Acting consumer bureau chief declares 'new mission' in rebuke of predecessor

Acting consumer bureau chief declares 'new mission' in rebuke of predecessor
© Greg Nash

The acting director of the Consumer Financial Protection Bureau (CFPB) told employees that the agency’s days of routine, aggressive regulatory and enforcement action “are over.”

Acting CFPB Director Mick MulvaneyJohn (Mick) Michael MulvaneyTrump golfs with Graham, Gowdy and Mulvaney as White House awaits Mueller findings White House rejects Dem request for documents on Trump-Putin communications Consumer bureau chief reverses efforts to sideline advisory panels MORE declared “a new mission” for the bureau in a Tuesday memo to agency staff, first reported by ProPublica and confirmed by The Hill.

The two-page email to CFPB employees is a direct rebuke of Mulvaney’s predecessor, Richard CordrayRichard Adams CordraySherrod Brown says he will not run for president CFPB confusing 'freedom of choice' with 'freedom to be fleeced' Consumer bureau chief to face lawmakers for first time since confirmation MORE, and his stated goal to “push the envelope” on financial sector oversight.

Mulvaney, who also serves as the White House budget chief and sought to eliminate the CFPB as a GOP congressman, said Cordray’s mentality “frightens me a little” and insisted he’d reorient the bureau toward enforcing and not creating laws.

“The law mandates that we enforce consumer protection laws, and we will continue to do exactly that under my watch,” wrote Mulvaney, explaining he pledged not to shut down the bureau because “the law doesn’t allow that.”

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"The days of aggressively 'pushing the envelope' of the law in the name of 'mission' are over," Mulvaney wrote.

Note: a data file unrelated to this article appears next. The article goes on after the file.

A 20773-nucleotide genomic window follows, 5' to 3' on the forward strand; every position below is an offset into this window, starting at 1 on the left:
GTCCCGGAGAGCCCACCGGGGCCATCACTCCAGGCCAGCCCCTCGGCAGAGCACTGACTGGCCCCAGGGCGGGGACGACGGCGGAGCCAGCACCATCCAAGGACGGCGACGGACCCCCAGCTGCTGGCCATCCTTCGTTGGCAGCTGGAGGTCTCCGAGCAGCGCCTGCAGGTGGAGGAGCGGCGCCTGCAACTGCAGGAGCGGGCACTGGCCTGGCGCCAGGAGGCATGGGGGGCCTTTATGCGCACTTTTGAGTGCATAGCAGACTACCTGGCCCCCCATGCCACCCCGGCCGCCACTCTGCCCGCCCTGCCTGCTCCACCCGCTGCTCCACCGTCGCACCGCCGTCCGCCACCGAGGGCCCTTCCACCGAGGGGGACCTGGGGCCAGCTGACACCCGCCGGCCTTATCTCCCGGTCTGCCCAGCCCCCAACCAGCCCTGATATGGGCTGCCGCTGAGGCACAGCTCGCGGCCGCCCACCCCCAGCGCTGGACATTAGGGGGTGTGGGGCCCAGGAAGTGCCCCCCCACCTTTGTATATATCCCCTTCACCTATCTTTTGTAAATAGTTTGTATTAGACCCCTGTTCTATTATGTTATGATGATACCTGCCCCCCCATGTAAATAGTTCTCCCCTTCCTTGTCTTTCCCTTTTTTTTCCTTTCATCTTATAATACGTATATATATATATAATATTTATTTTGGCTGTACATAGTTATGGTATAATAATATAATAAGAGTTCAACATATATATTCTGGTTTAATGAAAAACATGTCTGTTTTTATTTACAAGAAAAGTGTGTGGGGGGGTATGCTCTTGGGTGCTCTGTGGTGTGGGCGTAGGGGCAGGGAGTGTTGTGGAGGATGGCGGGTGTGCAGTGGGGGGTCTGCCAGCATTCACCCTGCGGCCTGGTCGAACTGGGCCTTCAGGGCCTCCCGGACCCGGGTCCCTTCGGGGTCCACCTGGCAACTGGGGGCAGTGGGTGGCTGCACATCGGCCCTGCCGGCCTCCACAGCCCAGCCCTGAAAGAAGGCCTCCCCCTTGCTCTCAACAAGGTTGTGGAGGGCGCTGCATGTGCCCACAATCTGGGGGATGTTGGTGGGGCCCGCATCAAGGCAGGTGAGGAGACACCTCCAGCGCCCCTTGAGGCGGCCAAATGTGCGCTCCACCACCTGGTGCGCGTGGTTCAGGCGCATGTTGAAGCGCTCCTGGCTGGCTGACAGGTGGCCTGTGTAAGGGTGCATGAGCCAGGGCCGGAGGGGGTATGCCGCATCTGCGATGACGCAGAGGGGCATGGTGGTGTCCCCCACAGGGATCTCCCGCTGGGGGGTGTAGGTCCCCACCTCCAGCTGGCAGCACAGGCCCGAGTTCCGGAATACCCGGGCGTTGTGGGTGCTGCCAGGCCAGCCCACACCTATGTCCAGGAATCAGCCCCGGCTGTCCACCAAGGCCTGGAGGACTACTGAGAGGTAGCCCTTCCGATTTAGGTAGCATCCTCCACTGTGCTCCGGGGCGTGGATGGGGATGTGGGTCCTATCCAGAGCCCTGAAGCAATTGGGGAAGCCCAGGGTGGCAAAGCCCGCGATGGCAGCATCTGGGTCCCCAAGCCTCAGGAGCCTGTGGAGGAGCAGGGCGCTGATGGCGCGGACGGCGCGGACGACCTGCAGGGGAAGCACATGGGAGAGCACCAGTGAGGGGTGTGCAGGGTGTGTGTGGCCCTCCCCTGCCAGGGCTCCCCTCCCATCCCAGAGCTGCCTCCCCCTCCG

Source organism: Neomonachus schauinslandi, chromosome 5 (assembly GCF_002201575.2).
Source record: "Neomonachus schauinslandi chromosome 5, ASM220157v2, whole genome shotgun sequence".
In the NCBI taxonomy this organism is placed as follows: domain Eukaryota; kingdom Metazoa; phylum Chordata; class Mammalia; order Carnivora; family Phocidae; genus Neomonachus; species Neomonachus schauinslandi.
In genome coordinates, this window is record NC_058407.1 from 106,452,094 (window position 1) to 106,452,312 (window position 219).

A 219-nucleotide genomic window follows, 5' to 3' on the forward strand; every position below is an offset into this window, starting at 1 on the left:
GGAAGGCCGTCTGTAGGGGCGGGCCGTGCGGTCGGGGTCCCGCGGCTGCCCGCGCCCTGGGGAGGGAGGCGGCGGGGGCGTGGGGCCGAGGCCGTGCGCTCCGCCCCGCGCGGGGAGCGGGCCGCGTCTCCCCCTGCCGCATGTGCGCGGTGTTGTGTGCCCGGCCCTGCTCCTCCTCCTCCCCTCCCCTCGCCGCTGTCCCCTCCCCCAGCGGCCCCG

Mulvaney said that pushing the limit on how aggressively the government can penalize banks, lenders, credit card companies and other financial firms could be devastating for average Americans.

“We don’t just work for the government, we work for the people,” wrote Mulvaney. “Those who use credit cards, and those who provide those cards; those who take loans, and those who make them; those who buy cars, and those who sell them.”

Mulvaney warned that cracking down on a company too harshly could trigger “damage” that “could linger for years,” costing employees their jobs, savings and homes.

He said while there will “absolutely be times” when the bureau must “take dramatic action” against a company, it should only be “the last, most final resort.”

The acting director said the bureau would re-evaluate every aspect of its regulatory and supervisory functions from investigative procedures to which issues rulemakers must prioritize.

Mulvaney announced last week the CFPB would issue a series of requests for public comment on aspects of how it writes regulations and handles enforcement actions, starting with the subpoena process it uses during investigations. He also said the bureau would open for reconsideration its November 2017 rule on payday loans meant to curb cyclical debt.

Mulvaney said that future CFPB rulemaking would be driven by the complaints it receives, questioning Cordray’s priorities as director. He said that in 2016, roughly a third of all complaints to the CFPB were about debt collection, while only 0.9 percent and 2 percent were about payday lending and prepaid cards, respectively. The two topics were subjects of controversial CFPB rules.

The memo is Mulvaney’s latest effort to chart a new course for the CFPB. Democrats and progressive nonprofits that were aligned with Cordray have protested Mulvaney’s leadership and supported the legal challenge to his appointment from Leandra English, the bureau’s deputy director.

Cordray blasted Mulvaney's attempts to unwind the payday lending rule as “truly shameful action by the interim pseudo-leaders” of the CFPB.

“Let’s see the case be made, with full debate, on whether the zealots and toadies can justify repealing a rule to protect consumers against extortionate payday loans,” Cordray said.